No, science does not prove whiskey tastes better with water

Source: Björn C. G. Karlsson and Ran Friedman, “Dilution of whisky – the molecular perspective.”

The Internet is a wasteland of “you’re doing it wrong” articles. It’s a popular style of content, but often insufferable, as the author (frequently a 20-something) wags a finger at readers for doing something in a way that is deemed imperfect, be it running, eating apples, or managing your cellphone’s data usage.

So we should not be surprised that this month that bloggers loaded the Inter-webs with stories declaring that we idiots are drinking hooch wrong. Whaaaat, you ask? Well, according to these article, researchers have proven whiskey tastes better with water. So says CNN, Maxim, the Washington Post, the Verge, and innumerable other outlets.

Pretty much everything that is wrong with this “whiskey tastes better with water” blogging can be found in Vice’s,  “’Neat’ Is Not a Good Way to Drink Whiskey, Says Science.”

Start with the title. Science, ah yes, that humbling process by which we progressively test hypotheses in hopes of edging ourselves closer to the truth about some aspect of our universe. That trial and error process which moves by fits and starts and sometimes gets things wrong, like when the lab coated MD’s claimed that consuming salt will put you in the grave with a heart attack. Yes, my dear reader, the righteous spiked mace of “science” now is being swung at you for drinking undeniably wrongly.

As we read the text, things go downhill.

“For all of the grains-and-barrel alchemy of whiskey-making, there is, of course, a more scientific chemical reason why whiskey tastes the way it does—whether it’s from Scotland or Kentucky—and that reason is a molecule called guaiacol….. Turns out that at alcohol concentrations of 45 percent and lower, the guaiacol molecules in whiskey come to the top of the glass, making it smell and taste better, whereas at 59 percent ABV (alcohol by volume), guaiacol gets dispersed throughout the glass, away from the surface, and thus away from the nose and mouth of the drinker….. So, next time you’re drinking, pour one out for Björn C. G. Karlsson and Ran Friedman, whose computer modeling helps us better understand the magic of whiskey. Or, better yet, pour a little water in your bourbon—but only if it’s above 45 percent ABV. Hey, science is cool.”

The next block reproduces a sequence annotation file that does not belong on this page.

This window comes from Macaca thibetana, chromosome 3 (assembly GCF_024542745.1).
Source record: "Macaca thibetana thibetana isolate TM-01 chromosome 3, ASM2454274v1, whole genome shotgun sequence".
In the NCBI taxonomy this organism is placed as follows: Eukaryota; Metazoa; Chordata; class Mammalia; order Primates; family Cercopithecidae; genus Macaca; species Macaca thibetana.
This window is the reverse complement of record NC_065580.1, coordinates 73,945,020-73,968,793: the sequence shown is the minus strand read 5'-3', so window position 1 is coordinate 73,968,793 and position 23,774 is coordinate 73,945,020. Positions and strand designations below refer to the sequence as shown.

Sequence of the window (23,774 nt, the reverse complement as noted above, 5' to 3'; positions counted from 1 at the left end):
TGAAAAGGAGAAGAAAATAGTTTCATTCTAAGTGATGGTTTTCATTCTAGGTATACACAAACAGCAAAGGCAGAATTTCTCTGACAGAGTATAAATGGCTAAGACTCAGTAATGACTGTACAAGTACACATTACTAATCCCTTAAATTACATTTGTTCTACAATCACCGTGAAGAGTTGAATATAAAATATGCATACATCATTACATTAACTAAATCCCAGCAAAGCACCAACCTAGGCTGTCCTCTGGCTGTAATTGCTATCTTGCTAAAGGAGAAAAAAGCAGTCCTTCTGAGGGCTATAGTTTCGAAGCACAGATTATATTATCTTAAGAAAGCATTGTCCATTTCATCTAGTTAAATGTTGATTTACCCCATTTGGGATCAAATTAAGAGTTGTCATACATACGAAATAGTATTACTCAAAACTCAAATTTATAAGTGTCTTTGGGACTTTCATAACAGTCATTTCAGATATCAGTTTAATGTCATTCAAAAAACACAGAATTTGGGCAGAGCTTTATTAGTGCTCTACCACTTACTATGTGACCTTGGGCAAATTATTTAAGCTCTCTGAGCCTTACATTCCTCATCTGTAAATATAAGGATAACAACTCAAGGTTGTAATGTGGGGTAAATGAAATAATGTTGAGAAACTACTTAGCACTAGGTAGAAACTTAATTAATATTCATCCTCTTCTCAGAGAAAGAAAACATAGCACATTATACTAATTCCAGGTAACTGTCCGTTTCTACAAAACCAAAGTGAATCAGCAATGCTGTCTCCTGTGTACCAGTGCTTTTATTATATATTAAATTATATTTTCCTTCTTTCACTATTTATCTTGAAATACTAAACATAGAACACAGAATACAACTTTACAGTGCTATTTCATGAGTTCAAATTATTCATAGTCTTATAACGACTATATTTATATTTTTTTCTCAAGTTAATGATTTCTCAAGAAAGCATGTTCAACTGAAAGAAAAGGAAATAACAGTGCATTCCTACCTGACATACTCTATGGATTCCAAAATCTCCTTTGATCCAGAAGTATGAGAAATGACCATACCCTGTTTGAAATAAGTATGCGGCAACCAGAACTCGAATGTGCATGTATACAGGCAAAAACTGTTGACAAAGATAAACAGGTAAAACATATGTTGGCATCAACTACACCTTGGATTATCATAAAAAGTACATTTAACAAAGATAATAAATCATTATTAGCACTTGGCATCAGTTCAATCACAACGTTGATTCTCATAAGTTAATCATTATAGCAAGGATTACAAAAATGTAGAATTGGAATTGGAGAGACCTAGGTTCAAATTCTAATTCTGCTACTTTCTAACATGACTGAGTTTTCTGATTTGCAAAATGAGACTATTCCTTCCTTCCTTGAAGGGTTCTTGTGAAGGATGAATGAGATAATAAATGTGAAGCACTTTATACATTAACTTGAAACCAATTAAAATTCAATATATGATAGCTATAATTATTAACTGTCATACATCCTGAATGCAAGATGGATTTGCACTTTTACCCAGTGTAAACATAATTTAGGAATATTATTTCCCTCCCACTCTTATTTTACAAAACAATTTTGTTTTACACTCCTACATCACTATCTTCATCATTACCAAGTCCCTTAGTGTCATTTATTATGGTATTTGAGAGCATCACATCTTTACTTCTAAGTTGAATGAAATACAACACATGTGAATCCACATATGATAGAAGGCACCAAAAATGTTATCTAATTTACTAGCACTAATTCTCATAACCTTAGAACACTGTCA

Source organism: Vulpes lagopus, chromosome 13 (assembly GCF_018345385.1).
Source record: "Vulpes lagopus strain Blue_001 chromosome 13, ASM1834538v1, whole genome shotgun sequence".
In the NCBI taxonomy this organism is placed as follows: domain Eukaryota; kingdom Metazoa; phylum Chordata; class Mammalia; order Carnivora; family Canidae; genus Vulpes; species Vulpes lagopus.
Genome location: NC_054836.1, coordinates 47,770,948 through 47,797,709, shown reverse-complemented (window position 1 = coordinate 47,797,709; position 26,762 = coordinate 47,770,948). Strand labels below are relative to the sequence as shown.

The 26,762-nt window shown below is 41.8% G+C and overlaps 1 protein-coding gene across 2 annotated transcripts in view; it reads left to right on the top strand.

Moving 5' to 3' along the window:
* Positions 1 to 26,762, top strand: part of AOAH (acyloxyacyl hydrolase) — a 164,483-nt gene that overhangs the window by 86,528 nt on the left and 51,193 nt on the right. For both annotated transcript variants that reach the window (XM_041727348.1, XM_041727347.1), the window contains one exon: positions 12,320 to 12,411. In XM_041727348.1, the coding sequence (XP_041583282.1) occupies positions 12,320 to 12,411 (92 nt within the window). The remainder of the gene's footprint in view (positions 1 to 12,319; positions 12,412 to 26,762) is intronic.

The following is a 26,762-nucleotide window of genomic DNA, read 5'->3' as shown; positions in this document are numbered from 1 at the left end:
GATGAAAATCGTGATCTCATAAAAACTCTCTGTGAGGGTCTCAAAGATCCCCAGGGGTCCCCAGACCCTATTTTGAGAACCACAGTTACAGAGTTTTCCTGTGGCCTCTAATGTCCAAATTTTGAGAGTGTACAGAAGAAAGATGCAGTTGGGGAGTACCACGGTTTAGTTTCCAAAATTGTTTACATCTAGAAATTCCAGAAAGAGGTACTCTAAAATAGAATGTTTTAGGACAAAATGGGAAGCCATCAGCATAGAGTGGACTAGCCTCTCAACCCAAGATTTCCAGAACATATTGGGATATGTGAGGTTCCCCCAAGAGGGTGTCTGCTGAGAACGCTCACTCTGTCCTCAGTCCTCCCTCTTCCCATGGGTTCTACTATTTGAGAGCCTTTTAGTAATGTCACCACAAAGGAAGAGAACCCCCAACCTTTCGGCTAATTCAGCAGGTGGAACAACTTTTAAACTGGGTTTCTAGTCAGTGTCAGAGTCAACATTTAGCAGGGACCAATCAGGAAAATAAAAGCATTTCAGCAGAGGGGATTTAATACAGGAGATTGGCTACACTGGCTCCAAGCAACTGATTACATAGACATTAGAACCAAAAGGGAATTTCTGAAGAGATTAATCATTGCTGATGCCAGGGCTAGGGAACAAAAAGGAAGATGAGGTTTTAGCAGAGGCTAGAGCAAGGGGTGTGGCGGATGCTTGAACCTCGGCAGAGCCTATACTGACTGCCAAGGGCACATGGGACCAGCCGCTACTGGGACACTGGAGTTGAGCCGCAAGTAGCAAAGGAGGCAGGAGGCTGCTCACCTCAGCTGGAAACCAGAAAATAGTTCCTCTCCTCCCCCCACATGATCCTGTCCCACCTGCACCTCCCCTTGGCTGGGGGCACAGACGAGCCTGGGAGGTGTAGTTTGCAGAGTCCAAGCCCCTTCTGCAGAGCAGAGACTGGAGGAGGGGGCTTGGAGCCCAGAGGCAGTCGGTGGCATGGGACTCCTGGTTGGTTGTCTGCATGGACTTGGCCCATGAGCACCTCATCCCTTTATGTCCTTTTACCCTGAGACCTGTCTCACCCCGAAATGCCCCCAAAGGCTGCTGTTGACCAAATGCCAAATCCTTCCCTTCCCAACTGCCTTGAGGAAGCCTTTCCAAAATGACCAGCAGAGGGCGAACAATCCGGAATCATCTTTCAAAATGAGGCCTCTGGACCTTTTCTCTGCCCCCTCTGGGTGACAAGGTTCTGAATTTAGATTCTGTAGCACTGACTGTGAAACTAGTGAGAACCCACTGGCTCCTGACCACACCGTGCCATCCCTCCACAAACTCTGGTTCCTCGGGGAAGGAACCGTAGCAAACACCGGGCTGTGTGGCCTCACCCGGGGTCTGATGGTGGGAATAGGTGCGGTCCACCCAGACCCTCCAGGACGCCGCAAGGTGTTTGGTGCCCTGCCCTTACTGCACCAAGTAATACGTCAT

What a hot mess. The “science” the author cites is a single study, which was conducted via computer modeling, not by actually taking various types of whiskey (bourbon, rye, Irish, Scotch, etc.) and actually testing them. (Which is to say nothing of different brands of any particular sort of whiskey, like Single malt Scotch whisky.) The study also notes that molecules other that guaiacol affect a drinker’s perception of aroma and flavor, but they have no proof (wink) if water dilution affects perceptions of these other yummy molecules. To boot, the scientists further point out that different types of whiskey have different levels of guaiacol in them, and nothing in their research addresses humans’ diverse ability to detect guaiacol’s flavor effects.

This blogger and the many others could have dodged these remedial errors had they bothered to read the study, which is online, and thought a bit.

More broadly, all these blog posts presume that science can dictate what people should like. Which is silly. Palates differ wildly from person to person. Some folks prefer their hooch heavily iced because the chill makes it less intense. Other feel that ice and water make their drinks flaccid and less interesting. I myself take some whiskeys straight, others I dilute with varying amounts of water or ice. Different things taste differently on different days and after or with different foods.

All of which confirms the wisdom of the guys and gals who make the whiskey. Every time I have heard a distiller asked, “How should I drink your liquor?” the answer inevitably is, roughly, “Drink it any way you like.”

Kevin R. Kosar is a senior fellow at R Street Institute and heads its alcohol policy reform program. He is the author of Moonshine: A Global History (2017) and Whiskey: A Global History (2010).


Refreshing Drinks to Beat the August Heat

Everyone who knows me knows I love whiskey. Bourbon, Irish, Scotch, Rye…. It also is welcome to me.

This summer, I enjoyed a great deal of Kentucky classic’s, especially Knob Creek and Harper’s. A liquor store near my office is selling fifths for $25, so can you blame me?

I also enjoyed an odd duck of a bourbon: Sonoma County Distilling Co.’s West of Kentucky Bourbon Whisky No. 1. To the corn and rye mash the distiller added cherrywood smoked malted barley. And it shows — there is a faint cherry aroma to this oily, slightly herbal whisky. They bottled this in August 2016, and made only 300 cases, so if you want to try it, best hurry up and source a bottle.

But it now is August, and the temperature and humidity often is above 90. My Ohio blood is too thick for this weather, and my thirst turns to lighter fare. I won’t say no to a hop-bomb IPA, or a whiskey, for that matter. What really appeals, however, are drinks that are cold and crisp.

A bottle of Proud Pour Sauvignon Blanc ($18) showed up at my door a few months ago, and it well fit the bill. It noses of grapefruit and paired well with salads and roast vegetables. All the more satisfying is that buying a bottle helps fund the growth of more oysters, with which this wine pairs well.